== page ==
When you lift your arm above your head, 2/3 of the movement should come from the ball-and-socket joint of the shoulder itself, but 1/3 of the movement comes from your shoulder blade moving on your trunk.
When you reach in an up and forward motion, it allows the shoulder blade to move correctly so that the socket of the shoulder faces more upward.
Tip #2: Thumbs up for success when lifting arm above shoulder
How you position your thumb when you lift your arm above shoulder level can affect how much pain you have.
As seen in the picture below, your shoulder is a ball and socket joint, but the ball of the shoulder isn't a perfectly round ball.
If the ball isn't positioned correctly in the socket, the bumps on the "ball" of the shoulder can pinch the rotator cuff tendons on the arch of bone and tendons that lies over the top of the shoulder.
If you reach upward with your thumb up, this puts the shoulder in external rotation and moves the bump (greater tuberosity) on the ball of the shoulder out from under the arch of the shoulder.
This in turn prevents pinching of the rotator cuff tendons as you raise your arm.
Think "Thumbs up is good. Thumbs down is bad."
Tip #3 What to do if you can't lift your arm out to the side without pain
Reaching out to the side is somewhat of an unnatural motion.
Your shoulder blades normally sit in an angle on your trunk (about 30 degrees) as shown below:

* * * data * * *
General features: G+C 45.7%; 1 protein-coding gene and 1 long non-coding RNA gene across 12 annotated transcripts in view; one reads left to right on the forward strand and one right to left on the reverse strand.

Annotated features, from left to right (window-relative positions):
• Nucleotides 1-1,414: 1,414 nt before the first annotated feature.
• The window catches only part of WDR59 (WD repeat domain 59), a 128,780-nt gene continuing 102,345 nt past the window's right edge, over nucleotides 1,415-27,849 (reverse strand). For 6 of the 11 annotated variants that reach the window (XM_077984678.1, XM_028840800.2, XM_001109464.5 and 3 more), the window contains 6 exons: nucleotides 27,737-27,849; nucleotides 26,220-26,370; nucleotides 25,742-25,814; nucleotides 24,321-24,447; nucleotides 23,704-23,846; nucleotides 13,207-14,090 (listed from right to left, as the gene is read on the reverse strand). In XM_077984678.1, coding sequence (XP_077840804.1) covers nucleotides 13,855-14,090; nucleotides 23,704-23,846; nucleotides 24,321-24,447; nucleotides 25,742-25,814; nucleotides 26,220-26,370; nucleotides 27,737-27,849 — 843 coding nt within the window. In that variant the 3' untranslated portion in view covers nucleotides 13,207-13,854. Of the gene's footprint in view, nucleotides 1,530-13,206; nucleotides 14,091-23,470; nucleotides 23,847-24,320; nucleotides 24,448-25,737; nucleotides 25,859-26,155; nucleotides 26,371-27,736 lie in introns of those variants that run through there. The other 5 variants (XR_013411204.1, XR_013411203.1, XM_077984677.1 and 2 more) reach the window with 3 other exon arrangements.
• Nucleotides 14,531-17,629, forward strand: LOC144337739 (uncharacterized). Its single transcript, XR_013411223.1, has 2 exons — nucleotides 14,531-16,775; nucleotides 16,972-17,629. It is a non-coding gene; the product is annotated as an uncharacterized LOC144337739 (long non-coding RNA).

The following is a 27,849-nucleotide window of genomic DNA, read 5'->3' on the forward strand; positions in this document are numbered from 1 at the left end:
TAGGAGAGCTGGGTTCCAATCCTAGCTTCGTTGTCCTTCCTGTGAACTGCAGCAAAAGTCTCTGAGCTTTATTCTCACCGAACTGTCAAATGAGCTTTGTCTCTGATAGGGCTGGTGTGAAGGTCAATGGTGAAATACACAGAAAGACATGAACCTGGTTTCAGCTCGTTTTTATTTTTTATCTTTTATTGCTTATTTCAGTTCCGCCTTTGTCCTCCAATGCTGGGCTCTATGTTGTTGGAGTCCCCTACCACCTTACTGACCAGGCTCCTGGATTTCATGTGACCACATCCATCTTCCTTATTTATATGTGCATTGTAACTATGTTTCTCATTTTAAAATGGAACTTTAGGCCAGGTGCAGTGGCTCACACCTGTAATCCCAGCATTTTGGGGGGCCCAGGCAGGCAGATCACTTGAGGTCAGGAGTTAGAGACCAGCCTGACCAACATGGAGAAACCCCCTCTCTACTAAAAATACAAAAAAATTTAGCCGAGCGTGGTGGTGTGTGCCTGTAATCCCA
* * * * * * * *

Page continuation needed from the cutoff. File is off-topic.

Therefore the natural motion of lifting your arm is slightly in front of the body.
This makes sense functionally because we normally move our arms to reach for things in front of use.
If you have pain lifting your arm out to the side, one solution is to turn your body to face toward what you're reaching for whenever possible.
However, sometime it is helpful to do be able to reach out to the side. Some examples include:
- Reaching for something on your bedside table.
- Doing lateral raise exercises
- Reaching into the back seat of the car
If you are going to lift your arm out to the side here are some suggestions to make it less painful.
- Use thumb up instead of palm down as noted above
- Reach slightly in front of straight out to the side as shown above.
- If you are going to reach straight out to the side, squeeze your shoulder blades back together so the socket of the shoulder is straight to the side.
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Can't Lift Arm Above Shoulder And It Hurts?